The donut and Altmetric Attention Score

Find out more about the at-a-glance indicator of the volume and type of attention a research output has received.

an Altmetric donut

Recognizable and easy to decipher

The Altmetric Attention Score and donut are designed to help you easily identify how much and what type of attention a research output has received. You might come across them on publisher article metrics pages, institutional repositories, or even individual researcher or lab publications pages.

You can always click on the donut to visit the details page for the research output, and to see the original mentions and references that have contributed to the attention score.

the Altmetric donut

Colors of the donut

The colors of the Altmetric donut each represent a different source of attention:

two lists of resources in columns and an Altmetric donut

The amount of each color in the donut will change depending on which sources a research output has received attention from:

Altmetric donut with the number 252 in the middle

This output has received a lot of mainstream media coverage 

Altmetric donut with the number 37 in the middle

This research has received most of its attention from blogs and has been referenced in public policy documents

Altmetric donut with the number 115 in the middle

This research has received a lot of attention on Twitter and has also been reviewed on a post-publication peer-review forum

The Altmetric Attention Score

The Altmetric Attention Score is an automatically calculated, weighted count of all of the attention a research output has received. It is based on 3 main factors:

The score for an article rises as more people mention it. We only count one mention from each person per source, so if you tweet about the same paper more than once, Altmetric will ignore everything but the first.
Each category of mention contributes a different base amount to the final score. For example, a newspaper article contributes more than a blog post, which contributes more than a tweet.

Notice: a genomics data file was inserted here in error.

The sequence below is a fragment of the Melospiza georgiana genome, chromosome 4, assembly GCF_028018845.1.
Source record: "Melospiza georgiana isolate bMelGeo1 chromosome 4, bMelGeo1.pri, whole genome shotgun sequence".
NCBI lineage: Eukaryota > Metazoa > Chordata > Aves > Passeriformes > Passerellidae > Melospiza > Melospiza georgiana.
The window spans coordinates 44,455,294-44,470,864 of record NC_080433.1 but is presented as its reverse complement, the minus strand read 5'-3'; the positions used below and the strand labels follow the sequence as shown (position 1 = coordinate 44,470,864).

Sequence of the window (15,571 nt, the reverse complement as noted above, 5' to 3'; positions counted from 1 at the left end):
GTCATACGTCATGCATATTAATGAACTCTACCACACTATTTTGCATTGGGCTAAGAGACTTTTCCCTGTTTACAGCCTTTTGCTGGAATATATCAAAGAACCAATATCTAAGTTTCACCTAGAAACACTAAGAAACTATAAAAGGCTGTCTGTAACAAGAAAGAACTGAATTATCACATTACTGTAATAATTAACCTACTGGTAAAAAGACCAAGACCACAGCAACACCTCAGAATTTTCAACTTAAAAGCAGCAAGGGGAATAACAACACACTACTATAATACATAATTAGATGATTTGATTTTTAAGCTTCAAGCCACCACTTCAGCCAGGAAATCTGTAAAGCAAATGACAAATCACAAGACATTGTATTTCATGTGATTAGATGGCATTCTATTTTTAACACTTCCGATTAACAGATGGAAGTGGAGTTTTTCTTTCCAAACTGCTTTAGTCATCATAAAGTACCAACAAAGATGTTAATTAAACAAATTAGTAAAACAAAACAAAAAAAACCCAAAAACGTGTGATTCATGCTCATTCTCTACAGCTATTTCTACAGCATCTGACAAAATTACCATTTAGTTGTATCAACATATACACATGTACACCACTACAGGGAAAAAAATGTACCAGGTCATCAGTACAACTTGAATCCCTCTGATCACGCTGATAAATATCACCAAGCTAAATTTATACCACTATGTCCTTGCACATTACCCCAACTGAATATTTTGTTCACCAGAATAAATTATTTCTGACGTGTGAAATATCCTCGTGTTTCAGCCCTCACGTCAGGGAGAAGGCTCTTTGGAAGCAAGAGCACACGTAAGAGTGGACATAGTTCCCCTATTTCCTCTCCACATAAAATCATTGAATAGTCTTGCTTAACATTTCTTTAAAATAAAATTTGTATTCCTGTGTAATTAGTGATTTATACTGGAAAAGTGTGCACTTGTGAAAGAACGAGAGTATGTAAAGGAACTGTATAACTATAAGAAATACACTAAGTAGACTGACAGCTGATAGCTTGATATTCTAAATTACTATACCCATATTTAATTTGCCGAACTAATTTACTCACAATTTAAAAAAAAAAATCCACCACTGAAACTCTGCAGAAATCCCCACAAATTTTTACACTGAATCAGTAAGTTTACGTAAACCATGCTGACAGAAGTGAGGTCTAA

We look at how often the author of each mention talks about scholarly articles, whether or not there's any bias towards a particular journal or publisher, and who the audience is.

Combined, the attention score represents a weighted approximation of all the attention we’ve picked up for a research output (not a raw total of the number of mentions). You can find more detail about how it’s calculated, including the standard weightings for each mention type, here.

The attention score is useful when looking at several outputs together to quickly identify the level of online activity surrounding a particular research output – it is not a measure of the quality of the research or the researcher.

We’d always encourage users to click on the donut to view the details page and all of the original mentions – remember, attention can be both positive and negative!

From time to time you might notice that the Altmetric Attention Score for your paper fluctuates or goes down. This can happen when the original author of the mentions deletes their post, when we remove posts that have been flagged as spam, or occasionally when we add new sources so need to re-weight our scoring algorithm.

It’s also important to note that Mendeley readers, Dimensions citation counts, and CiteULike bookmarks do not count towards the score – this is because we can’t show you the full details of who is actually making the mention or reference. It’s our policy that any mentions that count towards the score must be completely transparent and fully visible on the Altmetric details page.

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